The “A Joint Effort” competition was organized in the UK and Australia through DASA and was managed by the Defense Science and Technology Laboratory (Dstl) in the UK and the Defense Science and Technology Group (DST Group) in Australia. The competition was funded by the Small Business Innovation Research for Defense (SBIRD), part of the Next Generation Technologies Fund in Australia and the Materials for Strategic Advantage program in the UK. Both countries used DASA as a common assessment framework.

How has this project helped innovators?

Asked about their experience of being involved in the “A Joint Effort” project, a vendor said, “The way DASA launches competitions and challenges ensures visibility into what our technology could deliver, which is really essential. It helps to tailor a project to focus on end users. DASA’s ability to support projects that are very early in their development has been essential for our growth as a start-up. It’s risky business, taking technology from concept to proof of concept. DASA allowed us to do this successfully.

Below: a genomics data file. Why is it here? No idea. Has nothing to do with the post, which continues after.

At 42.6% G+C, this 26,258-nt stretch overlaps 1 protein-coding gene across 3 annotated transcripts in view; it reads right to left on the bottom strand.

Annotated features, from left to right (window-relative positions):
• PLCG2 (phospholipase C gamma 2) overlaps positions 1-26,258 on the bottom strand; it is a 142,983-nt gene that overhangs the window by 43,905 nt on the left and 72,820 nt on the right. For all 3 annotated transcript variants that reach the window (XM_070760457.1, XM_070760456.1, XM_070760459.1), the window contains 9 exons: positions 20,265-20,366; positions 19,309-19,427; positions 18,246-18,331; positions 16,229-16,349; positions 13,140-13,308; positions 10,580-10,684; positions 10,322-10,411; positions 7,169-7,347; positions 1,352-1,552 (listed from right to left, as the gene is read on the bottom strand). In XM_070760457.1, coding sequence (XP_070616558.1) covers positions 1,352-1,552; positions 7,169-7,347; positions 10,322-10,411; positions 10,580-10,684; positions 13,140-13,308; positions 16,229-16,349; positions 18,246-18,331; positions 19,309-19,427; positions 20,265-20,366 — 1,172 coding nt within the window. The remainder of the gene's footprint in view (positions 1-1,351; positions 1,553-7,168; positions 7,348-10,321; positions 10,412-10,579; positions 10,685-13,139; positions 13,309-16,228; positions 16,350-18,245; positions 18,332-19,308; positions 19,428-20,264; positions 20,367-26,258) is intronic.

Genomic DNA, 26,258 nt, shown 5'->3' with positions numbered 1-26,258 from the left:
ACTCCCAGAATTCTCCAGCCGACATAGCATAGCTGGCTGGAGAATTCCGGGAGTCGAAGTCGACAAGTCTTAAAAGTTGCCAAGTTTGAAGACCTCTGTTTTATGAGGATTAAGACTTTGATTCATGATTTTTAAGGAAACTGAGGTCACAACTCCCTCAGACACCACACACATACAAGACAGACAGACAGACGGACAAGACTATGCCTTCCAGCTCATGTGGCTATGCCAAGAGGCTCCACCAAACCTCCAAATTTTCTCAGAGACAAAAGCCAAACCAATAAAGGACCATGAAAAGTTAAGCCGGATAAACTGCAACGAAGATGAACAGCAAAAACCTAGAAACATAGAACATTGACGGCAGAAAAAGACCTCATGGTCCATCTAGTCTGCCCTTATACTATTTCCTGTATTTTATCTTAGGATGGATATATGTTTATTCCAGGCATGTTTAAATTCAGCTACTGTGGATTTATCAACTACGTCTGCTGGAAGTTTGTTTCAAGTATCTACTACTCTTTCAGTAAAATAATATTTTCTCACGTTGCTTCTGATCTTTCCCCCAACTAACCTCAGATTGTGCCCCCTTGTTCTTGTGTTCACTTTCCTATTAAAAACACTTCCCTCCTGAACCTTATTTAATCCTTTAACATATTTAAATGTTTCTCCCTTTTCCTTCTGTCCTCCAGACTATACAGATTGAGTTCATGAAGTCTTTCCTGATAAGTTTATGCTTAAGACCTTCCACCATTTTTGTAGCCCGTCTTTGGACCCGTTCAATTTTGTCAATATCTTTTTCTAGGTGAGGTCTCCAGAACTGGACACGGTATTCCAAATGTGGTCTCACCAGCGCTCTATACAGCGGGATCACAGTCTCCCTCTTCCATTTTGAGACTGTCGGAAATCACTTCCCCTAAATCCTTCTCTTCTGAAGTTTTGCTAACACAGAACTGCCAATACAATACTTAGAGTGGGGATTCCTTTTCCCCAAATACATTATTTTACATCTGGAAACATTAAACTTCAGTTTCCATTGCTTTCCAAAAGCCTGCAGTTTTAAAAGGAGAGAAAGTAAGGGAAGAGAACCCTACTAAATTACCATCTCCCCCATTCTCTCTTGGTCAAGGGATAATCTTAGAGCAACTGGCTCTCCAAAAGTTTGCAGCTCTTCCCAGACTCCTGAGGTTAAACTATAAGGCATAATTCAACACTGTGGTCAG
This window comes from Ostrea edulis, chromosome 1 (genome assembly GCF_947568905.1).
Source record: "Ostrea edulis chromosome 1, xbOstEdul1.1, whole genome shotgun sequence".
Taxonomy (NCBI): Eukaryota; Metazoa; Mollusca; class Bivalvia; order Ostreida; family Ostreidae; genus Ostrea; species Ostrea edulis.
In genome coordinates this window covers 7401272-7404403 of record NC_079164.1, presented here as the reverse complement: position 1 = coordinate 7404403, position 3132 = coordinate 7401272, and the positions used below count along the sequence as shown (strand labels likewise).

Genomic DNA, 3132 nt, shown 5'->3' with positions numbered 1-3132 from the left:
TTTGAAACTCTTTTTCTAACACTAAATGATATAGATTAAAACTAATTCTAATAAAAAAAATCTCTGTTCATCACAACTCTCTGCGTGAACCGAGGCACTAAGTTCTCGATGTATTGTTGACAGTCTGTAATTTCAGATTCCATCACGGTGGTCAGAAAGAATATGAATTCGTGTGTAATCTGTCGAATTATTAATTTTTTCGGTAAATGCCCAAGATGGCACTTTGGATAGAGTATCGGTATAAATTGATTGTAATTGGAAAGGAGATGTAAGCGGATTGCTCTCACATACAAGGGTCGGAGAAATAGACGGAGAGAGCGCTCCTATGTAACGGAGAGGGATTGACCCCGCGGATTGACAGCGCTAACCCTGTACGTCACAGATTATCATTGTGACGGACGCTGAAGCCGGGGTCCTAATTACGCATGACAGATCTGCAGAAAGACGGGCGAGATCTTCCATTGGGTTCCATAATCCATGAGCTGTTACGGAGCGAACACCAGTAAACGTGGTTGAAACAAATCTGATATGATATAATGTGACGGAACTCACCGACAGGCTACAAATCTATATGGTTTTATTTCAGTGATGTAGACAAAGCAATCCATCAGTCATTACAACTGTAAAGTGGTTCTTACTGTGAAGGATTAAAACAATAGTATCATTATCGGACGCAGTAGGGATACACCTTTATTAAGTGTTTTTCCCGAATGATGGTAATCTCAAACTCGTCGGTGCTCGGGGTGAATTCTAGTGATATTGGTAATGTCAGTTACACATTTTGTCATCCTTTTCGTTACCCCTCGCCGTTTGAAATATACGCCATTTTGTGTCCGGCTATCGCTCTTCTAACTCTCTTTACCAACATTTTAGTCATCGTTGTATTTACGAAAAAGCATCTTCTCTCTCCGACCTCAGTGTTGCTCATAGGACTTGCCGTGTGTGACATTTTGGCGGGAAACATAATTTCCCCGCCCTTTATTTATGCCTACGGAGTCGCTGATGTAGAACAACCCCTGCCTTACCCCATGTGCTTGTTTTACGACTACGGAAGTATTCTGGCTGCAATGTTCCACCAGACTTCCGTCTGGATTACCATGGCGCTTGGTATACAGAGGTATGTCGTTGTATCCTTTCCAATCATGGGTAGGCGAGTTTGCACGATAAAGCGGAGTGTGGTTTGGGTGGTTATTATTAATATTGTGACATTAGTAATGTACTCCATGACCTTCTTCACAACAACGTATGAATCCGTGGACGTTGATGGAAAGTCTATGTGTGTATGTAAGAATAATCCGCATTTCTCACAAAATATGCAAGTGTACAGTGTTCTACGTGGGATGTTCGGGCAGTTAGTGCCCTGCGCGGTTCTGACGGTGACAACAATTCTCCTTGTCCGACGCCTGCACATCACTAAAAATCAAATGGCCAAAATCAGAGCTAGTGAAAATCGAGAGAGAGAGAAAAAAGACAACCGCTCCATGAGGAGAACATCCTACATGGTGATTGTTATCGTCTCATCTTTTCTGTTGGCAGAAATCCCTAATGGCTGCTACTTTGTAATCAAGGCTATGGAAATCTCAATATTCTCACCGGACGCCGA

Another vendor said, “Without the ‘A Joint Effort’ call, we would never have had the funding to move our ideas forward. It would have been a good idea that was going nowhere.

Asked about the next steps for their project, one vendor said: “We have demonstrated the potential of our idea, which will hopefully make people think there is more to come. We have potential applications in a variety of fields. Developing strategic relationships with partners familiar with bringing a finished product to market will help us navigate and reduce risk in the product development path we must follow. »

Another vendor commented, “We have a pending patent application based on what we have learned and discovered. There is also more research to be done. We have opened a Pandora’s box in terms of the use of this technology in civil and defense applications.